But there is a scornful spirit abroad which is not 46content to allegorize the earlier pages of the Bible,—to scoff at the story of the Flood, to reject the outlines of Scripture Chronology;—but which would dispute the most emphatic details of Revelation itself. Consistent, this method is, at all events. Let it have the miserable praise which is so richly its due. To logical consistency, it may at least lay claim. It refuses to stop anywhere: as why should it stop? Faith is denied her office, because Reason fails to see the reasonableness of Faith: and accordingly, unbelief enters in with a flood-tide. Miracles, for example, are now to be classed, (we learn,) among “the difficulties” of Christianity315315 On this subject, the render is referred to Serm. VII.. It was to have been expected. (Who foresees not what must be the fate of such “difficulties” as these?) And will you tell me that you may reject the miraculous transactions recorded in the Old and New Testaments, and yet retain the narrative which contains them? That were indeed absurd! Will you then reject one miracle and retain another? Impossible You can make no reservation, even in favour of the Incarnation of our Lord,—the most adorable of all miracles, as it is the very keystone of our Christian hope. Either, with the best and wisest of all ages, you must believe the whole of Holy Scripture; or, with the narrow-minded infidel, you must disbelieve the whole. There is no middle course open to you.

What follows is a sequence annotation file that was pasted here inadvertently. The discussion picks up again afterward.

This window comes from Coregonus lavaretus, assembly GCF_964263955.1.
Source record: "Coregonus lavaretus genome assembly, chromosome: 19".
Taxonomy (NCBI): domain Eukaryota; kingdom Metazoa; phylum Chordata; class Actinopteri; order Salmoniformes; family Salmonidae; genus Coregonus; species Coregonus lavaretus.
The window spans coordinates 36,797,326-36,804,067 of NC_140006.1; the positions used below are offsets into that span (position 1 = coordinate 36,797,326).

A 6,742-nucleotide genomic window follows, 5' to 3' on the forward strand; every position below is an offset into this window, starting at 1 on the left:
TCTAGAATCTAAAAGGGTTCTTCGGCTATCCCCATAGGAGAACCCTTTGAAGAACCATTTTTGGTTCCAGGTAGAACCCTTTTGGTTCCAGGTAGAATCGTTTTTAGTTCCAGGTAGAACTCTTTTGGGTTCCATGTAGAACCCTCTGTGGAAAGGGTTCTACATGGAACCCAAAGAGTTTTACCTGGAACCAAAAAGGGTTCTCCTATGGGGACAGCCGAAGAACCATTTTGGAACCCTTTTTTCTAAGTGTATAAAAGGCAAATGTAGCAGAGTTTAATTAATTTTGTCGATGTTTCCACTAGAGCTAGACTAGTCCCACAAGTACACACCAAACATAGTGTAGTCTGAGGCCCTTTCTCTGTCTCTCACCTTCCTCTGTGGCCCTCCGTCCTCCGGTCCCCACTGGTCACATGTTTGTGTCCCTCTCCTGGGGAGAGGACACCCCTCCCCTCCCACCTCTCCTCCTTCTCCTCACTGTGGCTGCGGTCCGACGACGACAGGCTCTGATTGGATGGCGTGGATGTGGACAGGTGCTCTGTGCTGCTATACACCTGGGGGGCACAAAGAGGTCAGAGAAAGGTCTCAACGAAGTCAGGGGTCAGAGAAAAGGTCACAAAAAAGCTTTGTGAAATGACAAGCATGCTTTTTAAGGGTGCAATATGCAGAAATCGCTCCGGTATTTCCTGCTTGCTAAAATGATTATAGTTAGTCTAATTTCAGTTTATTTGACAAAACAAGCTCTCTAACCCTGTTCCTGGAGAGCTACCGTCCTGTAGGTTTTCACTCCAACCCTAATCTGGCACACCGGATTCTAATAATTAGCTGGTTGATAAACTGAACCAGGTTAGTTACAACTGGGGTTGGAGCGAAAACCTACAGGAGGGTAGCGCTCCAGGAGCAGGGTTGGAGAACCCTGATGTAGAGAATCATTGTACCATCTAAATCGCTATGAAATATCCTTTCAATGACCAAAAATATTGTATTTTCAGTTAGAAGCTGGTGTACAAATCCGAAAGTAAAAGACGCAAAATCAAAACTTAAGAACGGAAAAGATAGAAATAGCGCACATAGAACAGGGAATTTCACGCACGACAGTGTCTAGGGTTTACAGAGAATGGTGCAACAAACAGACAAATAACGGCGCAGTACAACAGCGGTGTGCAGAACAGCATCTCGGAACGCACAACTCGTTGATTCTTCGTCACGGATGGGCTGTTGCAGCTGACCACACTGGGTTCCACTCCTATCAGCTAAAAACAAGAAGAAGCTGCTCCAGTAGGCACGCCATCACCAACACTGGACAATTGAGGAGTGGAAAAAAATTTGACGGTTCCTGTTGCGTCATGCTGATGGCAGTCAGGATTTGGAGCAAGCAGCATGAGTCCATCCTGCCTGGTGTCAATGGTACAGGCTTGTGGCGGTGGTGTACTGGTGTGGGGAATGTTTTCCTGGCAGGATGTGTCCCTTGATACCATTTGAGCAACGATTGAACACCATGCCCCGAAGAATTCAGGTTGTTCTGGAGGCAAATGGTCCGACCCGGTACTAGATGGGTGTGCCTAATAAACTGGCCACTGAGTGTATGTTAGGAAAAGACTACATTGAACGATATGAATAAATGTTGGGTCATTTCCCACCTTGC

1)o we then undervalue the discoveries of Natural Science; or view with jealousy the progress she has of late been making? God forbid With unfeigned joy we welcome her honest triumphs, as so many fresh evidences of the wisdom, the power, the goodness of God. “Thou, Lord, hast made me glad 47through Thy works316316 Ps. xcii. 4.!” The very guesses of Geology are precious. What are they but noble endeavours to unfold a page anterior to the first page of the Bible; or rather, to discover what secrets are locked up in the first verse of it? But when, instead of being a faithful Servant, Natural Science affects the airs of an imperious Mistress,—what can she hope to incur at the hands of Theology, but displeasure and contempt? She forgets her proper place, and overlooks her lawful function. She prates about the laws of Nature in the presence of Him who, when He created the Universe, invented those very laws, and impressed them on His irrational creatures.—Does it never humble her to reflect that it was but yesterday she detected the fundamental Law, of Gravitation? Does she never blush with shame to consider that for well nigh six thousand years men have been inquisitively walking this Earth’s surface; and yet, that, one hundred years ago, the prevalent notions concerning fossil remains, and the Earth’s structure, were such as now-a-days would be pronounced incredibly ridiculous and absurd?